Re: Mornington Peninsular railways

David Axup

G'day John,

Thanks for the information. It seems the small trolley on the Rye Pier was
a lot older than I thought.

The lime traffic had well and truly finished when I moved to Rye with my
parents in 1946.

There were the remains of two lime kilns that I personally visited in the
'50s. One at Boneo with a small line accessing Port Phillip and it appears
on Ordnance Survey Maps of the 1920s and the remains of the right of way and
some wheels still there in the very early '50s. There is another out off
Browns Road which you can still access but I don't know if it had a rail

I am not sure about the wood issue. That part of the Peninsula had large
coastal Banksia trees and was covered in Coastal T-tree neither of which I
would have thought would be any good for the lime industry.

There is a wreck off Rye pier of one of the small coastal vessels used to
transport the lime to Melbourne and Geelong. As kids we knew about it and
occasionally could see bits of what we thought were part of the wreck. I
have the name of it somewhere.

I can find no photos or further particulars of the Boneo Lime Kiln and line.

There are the remains of a lime kiln on the beach at Portsea.



From: [] On Behalf
Of Peterson, John J
Sent: Saturday, 17 April 2010 10:40 PM
Subject: RE: [LRRSA] Re: Mornington Peninsular railways

Hello all,

David; Re; Rye.The main photo shows a horse drawn wagon on the jetty with
small wood log loaded crosswise on the wagon sugar cane style. The caption
reads "Loading wood on Rye pier". Wood is being loaded from a boat onto the
wagon [or maybe the other way?]. The article says that the main early
industry of Rye was lime which was burnt in a number of kilms around Rye. So
the implication might be wood was brought in via boat and the railway and
bagged lime the other way. Might also mean that wood was exported but seems
an involved and expensive way to send firewood. It doesn't say when the lime
industry finished. In SA jetty lines the fishermen took over once the main
use of the jetty declined so maybe a similar pattern here.

Hard to tell gauge from the photos, particularly ones with no people in it
because of the light weight rail used.



From: <> on
behalf of David R Axup
Sent: Sat 17/04/2010 11:12 AM
To: <>
Subject: RE: [LRRSA] Re: Mornington Peninsular railways

G'day John,

I grew up in Rye in the late 40's and through the 50's.

I cannot help with Dromana Pier or the Sorrento Tramway. Didn't go to
Dromana that often and the Sorrento Tramway was gone by the time we moved to
Rye in '46 after my father came out of the 2nd AIF.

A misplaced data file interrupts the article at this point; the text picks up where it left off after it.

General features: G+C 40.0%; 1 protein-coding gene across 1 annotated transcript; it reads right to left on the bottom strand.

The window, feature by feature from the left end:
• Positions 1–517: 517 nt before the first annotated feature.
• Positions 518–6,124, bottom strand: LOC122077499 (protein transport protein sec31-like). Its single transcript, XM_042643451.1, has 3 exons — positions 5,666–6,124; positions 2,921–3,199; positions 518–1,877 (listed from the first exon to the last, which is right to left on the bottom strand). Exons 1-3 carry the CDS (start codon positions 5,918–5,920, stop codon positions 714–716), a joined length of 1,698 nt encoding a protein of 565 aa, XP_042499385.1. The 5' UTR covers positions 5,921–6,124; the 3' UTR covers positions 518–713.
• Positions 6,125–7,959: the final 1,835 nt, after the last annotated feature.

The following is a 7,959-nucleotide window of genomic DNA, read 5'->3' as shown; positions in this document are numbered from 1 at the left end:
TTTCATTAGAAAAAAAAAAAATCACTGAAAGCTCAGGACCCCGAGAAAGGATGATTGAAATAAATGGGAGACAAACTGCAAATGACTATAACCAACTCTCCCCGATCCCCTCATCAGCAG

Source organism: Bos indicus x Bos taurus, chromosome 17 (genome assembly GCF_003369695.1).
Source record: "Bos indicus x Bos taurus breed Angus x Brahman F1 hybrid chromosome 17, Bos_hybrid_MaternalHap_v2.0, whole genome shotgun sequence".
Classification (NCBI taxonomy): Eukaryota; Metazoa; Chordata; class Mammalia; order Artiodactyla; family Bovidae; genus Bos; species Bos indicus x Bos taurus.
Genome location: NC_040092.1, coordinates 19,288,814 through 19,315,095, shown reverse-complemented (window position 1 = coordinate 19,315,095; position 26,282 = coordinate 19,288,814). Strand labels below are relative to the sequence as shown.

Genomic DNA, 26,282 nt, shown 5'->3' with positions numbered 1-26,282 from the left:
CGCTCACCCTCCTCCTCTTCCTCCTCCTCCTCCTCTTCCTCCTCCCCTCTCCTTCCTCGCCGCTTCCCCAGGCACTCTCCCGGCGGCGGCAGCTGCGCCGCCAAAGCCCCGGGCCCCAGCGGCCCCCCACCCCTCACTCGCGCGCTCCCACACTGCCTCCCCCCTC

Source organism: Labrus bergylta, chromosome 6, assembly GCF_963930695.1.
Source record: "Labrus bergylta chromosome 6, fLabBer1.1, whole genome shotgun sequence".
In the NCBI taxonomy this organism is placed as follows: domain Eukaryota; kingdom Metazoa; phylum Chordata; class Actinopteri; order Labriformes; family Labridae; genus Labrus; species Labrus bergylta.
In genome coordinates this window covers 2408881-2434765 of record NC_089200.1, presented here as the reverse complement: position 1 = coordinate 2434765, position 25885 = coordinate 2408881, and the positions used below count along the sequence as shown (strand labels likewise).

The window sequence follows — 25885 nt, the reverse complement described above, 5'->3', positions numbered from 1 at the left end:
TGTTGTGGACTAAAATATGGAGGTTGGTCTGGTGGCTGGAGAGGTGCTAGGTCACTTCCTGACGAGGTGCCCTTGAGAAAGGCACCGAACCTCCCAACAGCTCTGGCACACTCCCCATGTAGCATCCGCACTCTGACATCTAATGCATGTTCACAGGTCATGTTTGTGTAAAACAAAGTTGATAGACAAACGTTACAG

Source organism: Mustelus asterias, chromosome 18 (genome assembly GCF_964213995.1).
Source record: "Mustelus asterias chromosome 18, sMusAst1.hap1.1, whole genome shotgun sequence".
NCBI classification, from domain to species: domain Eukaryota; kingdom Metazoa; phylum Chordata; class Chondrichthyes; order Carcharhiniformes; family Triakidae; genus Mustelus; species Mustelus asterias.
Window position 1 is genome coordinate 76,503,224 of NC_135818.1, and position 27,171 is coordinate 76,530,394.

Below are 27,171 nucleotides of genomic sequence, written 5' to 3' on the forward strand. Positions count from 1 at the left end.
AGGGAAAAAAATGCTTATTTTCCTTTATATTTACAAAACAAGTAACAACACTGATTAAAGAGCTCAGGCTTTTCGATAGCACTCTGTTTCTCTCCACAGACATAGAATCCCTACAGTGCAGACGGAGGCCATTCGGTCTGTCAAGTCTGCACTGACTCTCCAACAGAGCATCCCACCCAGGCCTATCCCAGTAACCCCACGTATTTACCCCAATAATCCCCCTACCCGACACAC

The track on the Rye pier had one hand propelled trolley which was used by
the local fishermen [one of whom was my father] to move boxes of fish and
gear out to the two landings on the pier. There was also a shed on the
seaward end of the pier which the fishermen used to store gear and which was
locked. Obviously the local fishermen had keys. The trolley was also
chained and locked with access by the fishermen and Ports and Harbours
people and used to cart materials out to or from the shed. On at least one
occasion it was used to carry inert passengers back out to the end of the
pier for transfer to RIP after a heavy session in the Rye pub.

The shed was also occasionally used by the Ports and Harbours vessel RIP, an
ex-WW2 Corvette, for the storage of items.



From: <>
<> [
<> <> ]
On Behalf
Of John Cleverdon
Sent: Saturday, 17 April 2010 9:39 AM
To: <>
Subject: [LRRSA] Re: Mornington Peninsular railways

Hello all,
I wasn't able to get a copy of the issue with the Dromana and Rye piers,
and the Sorrento tramway (I'll check with the local historical society).

However, a newsagent at Mornington had a copy with the Westernport side
of the Peninsula, including photos from the Stony Point and Red Hill lines.

FYI, a book published by the local historical society (Dromana and
District Historical Society) - /A Dreamtime of Dromana/ - a few years
back has a few photos of the old (replaced 1950's) pier at Dromana,
showing the rails that ran along this pier. I think this was just a
manual/horse-powered trolley?
Looking at these photos, I'm also guessing that the gauge was wider than

John Cleverdon
Mornington Peninsula, Victoria
John's web page:

Important - This email and any attachments may be confidential. If received
in error, please contact us and delete all copies. Before opening or using
attachments check them for viruses and defects. Regardless of any loss,
damage or consequence, whether caused by the negligence of the sender or
not, resulting directly or indirectly from the use of any attached files our
liability is limited to resupplying any affected attachments. Any
representations or opinions expressed are those of the individual sender,
and not necessarily those of the Department of Education and Early Childhood

Join to automatically receive all group messages.